Duchy of Urbino
|(County) Duchy of Urbino|
|Ducato (Contea) di Urbino|
|State of the Holy Roman Empire|
The Duchy of Urbino in the 17th Century
|Capital||Urbino (1443 - 1523)
Pesaro (1523 - 1631)
|Historical era||Middle Ages
|•||County created by
Emp. Frederick II
|•||Raised to duchy by
Pope Eugene IV
|•||Annexed to the
|Today part of||Italy|
The Duchy of Urbino was a sovereign state in central-northern Italy.
The first lords of Urbino were the House of Montefeltro, who obtained the title of counts from Emperor Frederick II in 1213. The first Duke was Oddantonio, who received the title from Pope Eugene IV in 1443. The duchy's territories occupied approximately the northern part of the modern region of Marche: they were bordered by the Adriatic Sea in the east, the Republic of Florence in the west and by the Papal States southwards.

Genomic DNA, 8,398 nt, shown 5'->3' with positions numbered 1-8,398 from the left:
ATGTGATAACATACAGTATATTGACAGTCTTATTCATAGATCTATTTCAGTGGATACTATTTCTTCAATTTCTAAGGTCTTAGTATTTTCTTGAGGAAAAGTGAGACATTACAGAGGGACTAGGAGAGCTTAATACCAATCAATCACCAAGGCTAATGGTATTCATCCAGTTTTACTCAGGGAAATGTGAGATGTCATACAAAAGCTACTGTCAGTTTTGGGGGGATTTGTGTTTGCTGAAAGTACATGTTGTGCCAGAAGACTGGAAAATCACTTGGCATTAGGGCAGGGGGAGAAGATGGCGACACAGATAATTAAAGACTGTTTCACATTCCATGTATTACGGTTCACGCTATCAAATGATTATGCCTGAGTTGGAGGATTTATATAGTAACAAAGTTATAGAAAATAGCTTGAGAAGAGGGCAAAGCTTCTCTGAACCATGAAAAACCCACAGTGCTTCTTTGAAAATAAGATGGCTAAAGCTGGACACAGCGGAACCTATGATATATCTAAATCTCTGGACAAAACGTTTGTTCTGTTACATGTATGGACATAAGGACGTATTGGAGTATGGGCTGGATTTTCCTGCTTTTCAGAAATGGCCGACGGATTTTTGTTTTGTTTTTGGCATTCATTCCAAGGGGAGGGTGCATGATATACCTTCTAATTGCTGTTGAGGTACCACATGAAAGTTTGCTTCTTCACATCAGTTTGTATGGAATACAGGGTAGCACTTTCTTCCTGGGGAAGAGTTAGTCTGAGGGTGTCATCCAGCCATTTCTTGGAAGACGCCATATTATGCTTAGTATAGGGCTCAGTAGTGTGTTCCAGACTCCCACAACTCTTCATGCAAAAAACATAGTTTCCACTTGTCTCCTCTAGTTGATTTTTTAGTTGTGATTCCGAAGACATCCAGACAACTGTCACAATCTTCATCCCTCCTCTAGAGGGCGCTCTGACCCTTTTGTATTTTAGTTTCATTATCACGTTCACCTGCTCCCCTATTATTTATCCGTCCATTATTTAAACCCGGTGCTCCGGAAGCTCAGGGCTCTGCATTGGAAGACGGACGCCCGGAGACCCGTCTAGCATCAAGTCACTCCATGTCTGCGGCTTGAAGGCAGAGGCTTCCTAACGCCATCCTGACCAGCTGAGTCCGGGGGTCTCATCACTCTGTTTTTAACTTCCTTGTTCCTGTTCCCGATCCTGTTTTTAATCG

In 1523 the capital was moved to Pesaro. After the short rule by Cesare Borgia in 1502–08, the dukedom went to the della Rovere papal family, who held it until 1625, when Pope Urban VIII annexed it to the Papal States as Legazione del Ducato di Urbino (later Legazione di Urbino).
- Also count or duke of Montefeltro, count of Castel Durante, lord of Cagli, Gubbio, Cantiano, Frontone and Sassocorvaro.
- Also count of Mercatello, lord of Pergola and Fossombrone.
- Also duke of Valentinois and Romagna, prince of Andria and Venafro, count of Dyois, lord of Forlì, Imola, Rimini, Piombino and Camerino.
- Also duke of Sora and Arce.
- Also lord of Senigallia.
- Also ruler of Florence.
- James Dennistoun (1851). Memoirs of the Dukes of Urbino, Illustrating the Arms, Arts, and Literature of Italy, from 1440 to 1630: In Three Volumes. Longman, Brown, Green and Longmans. Volume One, Volume Two, Volume Three
- History of the popes; their church and state (Volume III) by Leopold von Ranke (Wellesley College Library, 2009)
- Franceschini, G. (1970), I Montefeltro . Milan.
- Ugolini, Filippo, (1859). Storia dei conti e duchi d'Urbino. Florence.
- Ugolini, Filippo, Storia dei conti e duchi d'Urbino - volume 2.